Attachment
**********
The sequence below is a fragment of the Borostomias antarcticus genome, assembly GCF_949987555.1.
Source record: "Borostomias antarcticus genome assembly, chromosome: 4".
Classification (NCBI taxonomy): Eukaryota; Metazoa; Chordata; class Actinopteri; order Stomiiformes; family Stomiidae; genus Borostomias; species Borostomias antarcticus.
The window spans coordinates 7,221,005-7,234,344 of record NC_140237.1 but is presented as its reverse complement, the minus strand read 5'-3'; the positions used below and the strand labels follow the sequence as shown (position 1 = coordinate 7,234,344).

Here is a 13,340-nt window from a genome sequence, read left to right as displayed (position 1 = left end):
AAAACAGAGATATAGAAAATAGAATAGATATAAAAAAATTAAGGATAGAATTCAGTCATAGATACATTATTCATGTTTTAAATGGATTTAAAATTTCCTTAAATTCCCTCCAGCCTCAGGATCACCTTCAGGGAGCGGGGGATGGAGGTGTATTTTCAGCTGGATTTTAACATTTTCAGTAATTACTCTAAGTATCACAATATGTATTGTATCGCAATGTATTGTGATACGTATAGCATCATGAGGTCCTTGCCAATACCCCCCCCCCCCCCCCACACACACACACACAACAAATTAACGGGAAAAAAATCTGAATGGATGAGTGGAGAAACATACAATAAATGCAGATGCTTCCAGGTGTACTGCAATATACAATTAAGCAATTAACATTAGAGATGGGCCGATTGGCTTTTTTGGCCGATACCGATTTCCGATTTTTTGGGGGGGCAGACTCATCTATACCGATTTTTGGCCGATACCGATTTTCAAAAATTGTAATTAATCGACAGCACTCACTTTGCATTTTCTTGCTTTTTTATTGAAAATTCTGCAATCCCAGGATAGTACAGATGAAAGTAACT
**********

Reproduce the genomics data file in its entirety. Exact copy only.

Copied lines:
The sequence below is a fragment of the Borostomias antarcticus genome, assembly GCF_949987555.1.
Source record: "Borostomias antarcticus genome assembly, chromosome: 4".
Classification (NCBI taxonomy): Eukaryota; Metazoa; Chordata; class Actinopteri; order Stomiiformes; family Stomiidae; genus Borostomias; species Borostomias antarcticus.
The window spans coordinates 7,221,005-7,234,344 of record NC_140237.1 but is presented as its reverse complement, the minus strand read 5'-3'; the positions used below and the strand labels follow the sequence as shown (position 1 = coordinate 7,234,344).

Here is a 13,340-nt window from a genome sequence, read left to right as displayed (position 1 = left end):
AAAACAGAGATATAGAAAATAGAATAGATATAAAAAAATTAAGGATAGAATTCAGTCATAGATACATTATTCATGTTTTAAATGGATTTAAAATTTCCTTAAATTCCCTCCAGCCTCAGGATCACCTTCAGGGAGCGGGGGATGGAGGTGTATTTTCAGCTGGATTTTAACATTTTCAGTAATTACTCTAAGTATCACAATATGTATTGTATCGCAATGTATTGTGATACGTATAGCATCATGAGGTCCTTGCCAATACCCCCCCCCCCCCCCCACACACACACACACAACAAATTAACGGGAAAAAAATCTGAATGGATGAGTGGAGAAACATACAATAAATGCAGATGCTTCCAGGTGTACTGCAATATACAATTAAGCAATTAACATTAGAGATGGGCCGATTGGCTTTTTTGGCCGATACCGATTTCCGATTTTTTGGGGGGGCAGACTCATCTATACCGATTTTTGGCCGATACCGATTTTCAAAAATTGTAATTAATCGACAGCACTCACTTTGCATTTTCTTGCTTTTTTATTGAAAATTCTGCAATCCCAGGATAGTACAGATGAAAGTAACT